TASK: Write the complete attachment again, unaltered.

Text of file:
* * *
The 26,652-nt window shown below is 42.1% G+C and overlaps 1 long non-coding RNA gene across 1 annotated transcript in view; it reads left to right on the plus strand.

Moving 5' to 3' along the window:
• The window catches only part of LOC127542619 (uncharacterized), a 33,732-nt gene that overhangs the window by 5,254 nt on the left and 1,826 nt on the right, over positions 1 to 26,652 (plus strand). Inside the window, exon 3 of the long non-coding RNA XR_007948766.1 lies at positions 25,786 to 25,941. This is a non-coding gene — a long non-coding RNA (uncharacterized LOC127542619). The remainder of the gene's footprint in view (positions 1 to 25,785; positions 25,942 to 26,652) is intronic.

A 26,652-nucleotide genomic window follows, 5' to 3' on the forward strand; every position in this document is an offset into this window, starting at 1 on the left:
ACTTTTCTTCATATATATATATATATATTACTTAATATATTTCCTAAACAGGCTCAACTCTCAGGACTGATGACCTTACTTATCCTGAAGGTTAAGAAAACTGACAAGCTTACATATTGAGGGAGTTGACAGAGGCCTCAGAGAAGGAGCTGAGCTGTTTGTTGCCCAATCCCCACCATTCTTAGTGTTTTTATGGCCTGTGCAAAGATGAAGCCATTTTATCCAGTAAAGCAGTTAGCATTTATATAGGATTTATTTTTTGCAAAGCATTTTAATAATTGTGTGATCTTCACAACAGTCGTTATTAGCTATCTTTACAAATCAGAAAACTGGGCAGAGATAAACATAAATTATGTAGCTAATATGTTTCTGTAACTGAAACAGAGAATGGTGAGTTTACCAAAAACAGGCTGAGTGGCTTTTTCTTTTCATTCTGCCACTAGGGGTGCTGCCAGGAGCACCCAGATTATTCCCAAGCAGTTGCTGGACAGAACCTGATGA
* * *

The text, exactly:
The 26,652-nt window shown below is 42.1% G+C and overlaps 1 long non-coding RNA gene across 1 annotated transcript in view; it reads left to right on the plus strand.

Moving 5' to 3' along the window:
• The window catches only part of LOC127542619 (uncharacterized), a 33,732-nt gene that overhangs the window by 5,254 nt on the left and 1,826 nt on the right, over positions 1 to 26,652 (plus strand). Inside the window, exon 3 of the long non-coding RNA XR_007948766.1 lies at positions 25,786 to 25,941. This is a non-coding gene — a long non-coding RNA (uncharacterized LOC127542619). The remainder of the gene's footprint in view (positions 1 to 25,785; positions 25,942 to 26,652) is intronic.

A 26,652-nucleotide genomic window follows, 5' to 3' on the forward strand; every position in this document is an offset into this window, starting at 1 on the left:
ACTTTTCTTCATATATATATATATATATTACTTAATATATTTCCTAAACAGGCTCAACTCTCAGGACTGATGACCTTACTTATCCTGAAGGTTAAGAAAACTGACAAGCTTACATATTGAGGGAGTTGACAGAGGCCTCAGAGAAGGAGCTGAGCTGTTTGTTGCCCAATCCCCACCATTCTTAGTGTTTTTATGGCCTGTGCAAAGATGAAGCCATTTTATCCAGTAAAGCAGTTAGCATTTATATAGGATTTATTTTTTGCAAAGCATTTTAATAATTGTGTGATCTTCACAACAGTCGTTATTAGCTATCTTTACAAATCAGAAAACTGGGCAGAGATAAACATAAATTATGTAGCTAATATGTTTCTGTAACTGAAACAGAGAATGGTGAGTTTACCAAAAACAGGCTGAGTGGCTTTTTCTTTTCATTCTGCCACTAGGGGTGCTGCCAGGAGCACCCAGATTATTCCCAAGCAGTTGCTGGACAGAACCTGATGA